- Move less often. Church leaders are often called on to relocate frequently. But at a time when the rest of the world continues to change so wildly, leaders who have a choice may want to consider the benefits of greater longevity in one position.
Matthew 15:18-19; James 4:1-12 There are times when we as Christians are called to arms, as the song goes, “onward Christian solders.” As they said in the Middle Ages, “if the cause is just…”of course most of the causes were not just. But for us, if there is a situation that must be defended, we need to prepare ourselves and be willing to fight for our Lord. Conflicts that are worth fighting for are such as moral and value issues, spiritual warfare, evil desires, or physical attack. “When Peter came to Antioch, I opposed him to his face, because he was clearly in the wrong.” (Galatians 2:11) If someone is going to assault you or a family member and all means available to involve the authorities is exhausted, then we fight. I personally do not get into fist fights, but as a youth pastor, I was on a trip where one of my girls was being assaulted and I had to respond to that situation with physical force or the girl would have been raped. There have been numerous times I had to keep bad intentioned people away from my group to protect them and even use physical force. We as leaders must protect the people God entrusts to us. In working in some inner-city areas, I hired security to prevent potential problems with various events. Yes we are to trust in the Lord, but we are also to use commonsense and practical judgment. As Jesus told His disciples to buy a sword, we to need to follow suit. I do not believe we need to literally be buying swords and wearing guns like the old west. But, we do need to protect the people under our care. A case in point, several years ago I was doing some intervention counseling with a couple. The husband was severally beating his wife. So I put her into a battered women’s shelter. He then came to me very violently, threatened my life if I did not disclose her location. The police were immediately called, but there was nothing they could do. I heard that the husband found her location so I took some elders with me to the women’s shelter to protect the wife. She got scared and left the shelter and went home. The husband was in the process of literally killing her when we showed up; the police were called and we had to wrestle him to the ground. He was a very big man. I had to knock him out in order to subdue him. It was one of those situations that you may never have to deal with, but they do accrue. By the way, it took the police over two hours to show up as we sat on him; life in the inner city of America.
There are times when we as Christians are called to arms, as the song goes, “onward Christian solders.” As they said in the Middle Ages, “if the cause is just…”of course most of the causes were not just. But for us, if there is a situation that must be defended, we need to prepare ourselves and be willing to fight for our Lord. Conflicts that are worth fighting for are such as moral and value issues, spiritual warfare, evil desires, or physical attack.
“When Peter came to Antioch, I opposed him to his face, because he was clearly in the wrong.” (Galatians 2:11)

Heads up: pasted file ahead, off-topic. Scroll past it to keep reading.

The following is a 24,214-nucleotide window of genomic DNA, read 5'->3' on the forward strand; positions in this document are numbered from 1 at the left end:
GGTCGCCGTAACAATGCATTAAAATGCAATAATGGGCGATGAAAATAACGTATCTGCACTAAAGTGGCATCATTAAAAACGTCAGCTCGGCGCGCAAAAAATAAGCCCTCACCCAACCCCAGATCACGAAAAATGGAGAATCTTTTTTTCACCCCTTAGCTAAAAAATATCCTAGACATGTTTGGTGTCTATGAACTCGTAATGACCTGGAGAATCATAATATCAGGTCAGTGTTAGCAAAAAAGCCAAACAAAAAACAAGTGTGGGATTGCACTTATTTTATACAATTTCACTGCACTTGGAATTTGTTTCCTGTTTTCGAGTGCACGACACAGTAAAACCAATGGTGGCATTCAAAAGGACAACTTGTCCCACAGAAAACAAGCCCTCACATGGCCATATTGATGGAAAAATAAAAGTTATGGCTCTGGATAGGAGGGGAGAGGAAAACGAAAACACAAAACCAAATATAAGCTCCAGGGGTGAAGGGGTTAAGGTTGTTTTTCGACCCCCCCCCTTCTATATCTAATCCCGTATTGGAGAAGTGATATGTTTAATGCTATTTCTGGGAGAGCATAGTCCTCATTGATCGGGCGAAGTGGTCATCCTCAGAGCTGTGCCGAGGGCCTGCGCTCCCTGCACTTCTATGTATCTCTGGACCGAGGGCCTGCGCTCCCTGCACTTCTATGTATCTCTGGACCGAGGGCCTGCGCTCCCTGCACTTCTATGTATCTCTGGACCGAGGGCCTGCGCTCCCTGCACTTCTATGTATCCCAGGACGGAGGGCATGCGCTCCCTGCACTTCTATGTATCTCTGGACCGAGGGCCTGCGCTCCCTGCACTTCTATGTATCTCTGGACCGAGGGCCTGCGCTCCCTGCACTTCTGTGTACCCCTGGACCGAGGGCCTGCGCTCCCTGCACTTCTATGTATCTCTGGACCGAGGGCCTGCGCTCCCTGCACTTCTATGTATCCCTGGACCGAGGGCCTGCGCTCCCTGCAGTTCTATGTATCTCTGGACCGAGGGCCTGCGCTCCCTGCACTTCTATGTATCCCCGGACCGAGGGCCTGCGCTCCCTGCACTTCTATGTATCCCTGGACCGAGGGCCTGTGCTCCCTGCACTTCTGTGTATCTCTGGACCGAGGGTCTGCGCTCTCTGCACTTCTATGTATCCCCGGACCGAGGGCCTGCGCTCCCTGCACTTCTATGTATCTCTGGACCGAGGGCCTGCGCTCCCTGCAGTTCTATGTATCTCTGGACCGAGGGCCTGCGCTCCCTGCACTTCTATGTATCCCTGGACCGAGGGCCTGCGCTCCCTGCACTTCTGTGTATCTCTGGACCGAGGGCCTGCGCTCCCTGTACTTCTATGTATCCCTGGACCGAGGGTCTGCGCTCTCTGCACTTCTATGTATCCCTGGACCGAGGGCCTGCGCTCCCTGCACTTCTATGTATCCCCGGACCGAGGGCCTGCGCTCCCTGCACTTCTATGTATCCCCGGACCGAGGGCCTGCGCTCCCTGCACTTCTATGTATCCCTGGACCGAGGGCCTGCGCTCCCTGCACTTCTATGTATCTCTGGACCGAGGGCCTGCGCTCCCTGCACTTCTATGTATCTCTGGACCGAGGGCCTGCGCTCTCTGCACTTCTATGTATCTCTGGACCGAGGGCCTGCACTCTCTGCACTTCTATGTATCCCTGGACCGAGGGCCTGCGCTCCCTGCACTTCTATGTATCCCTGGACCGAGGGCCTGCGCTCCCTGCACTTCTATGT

If someone is going to assault you or a family member and all means available to involve the authorities is exhausted, then we fight. I personally do not get into fist fights, but as a youth pastor, I was on a trip where one of my girls was being assaulted and I had to respond to that situation with physical force or the girl would have been raped. There have been numerous times I had to keep bad intentioned people away from my group to protect them and even use physical force. We as leaders must protect the people God entrusts to us. In working in some inner-city areas, I hired security to prevent potential problems with various events. Yes we are to trust in the Lord, but we are also to use commonsense and practical judgment. As Jesus told His disciples to buy a sword, we to need to follow suit. I do not believe we need to literally be buying swords and wearing guns like the old west. But, we do need to protect the people under our care.
A case in point, several years ago I was doing some intervention counseling with a couple. The husband was severally beating his wife. So I put her into a battered women’s shelter. He then came to me very violently, threatened my life if I did not disclose her location. The police were immediately called, but there was nothing they could do. I heard that the husband found her location so I took some elders with me to the women’s shelter to protect the wife. She got scared and left the shelter and went home. The husband was in the process of literally killing her when we showed up; the police were called and we had to wrestle him to the ground. He was a very big man. I had to knock him out in order to subdue him. It was one of those situations that you may never have to deal with, but they do accrue. By the way, it took the police over two hours to show up as we sat on him; life in the inner city of America.[ read more...]
Your life is not measured by your accomplishments, but rather by the people you’ve touched and the lives you changed.
Mentoring someone allows you the opportunity to affirm their ministry and change the direction of their life.
You don’t have to wait for someone to ask you to mentor them. Pull them aside and explain to them that you see potential in them and you believe they are ready to be mentored. You may be amazed to find that they have been waiting on SOMEONE to notice them.
Don’t judge – Critique. The difference between the two is one is done out of love and concern the other is not. Let your aspirant know that you care only for their growth and want to offer suggestions for them to become better.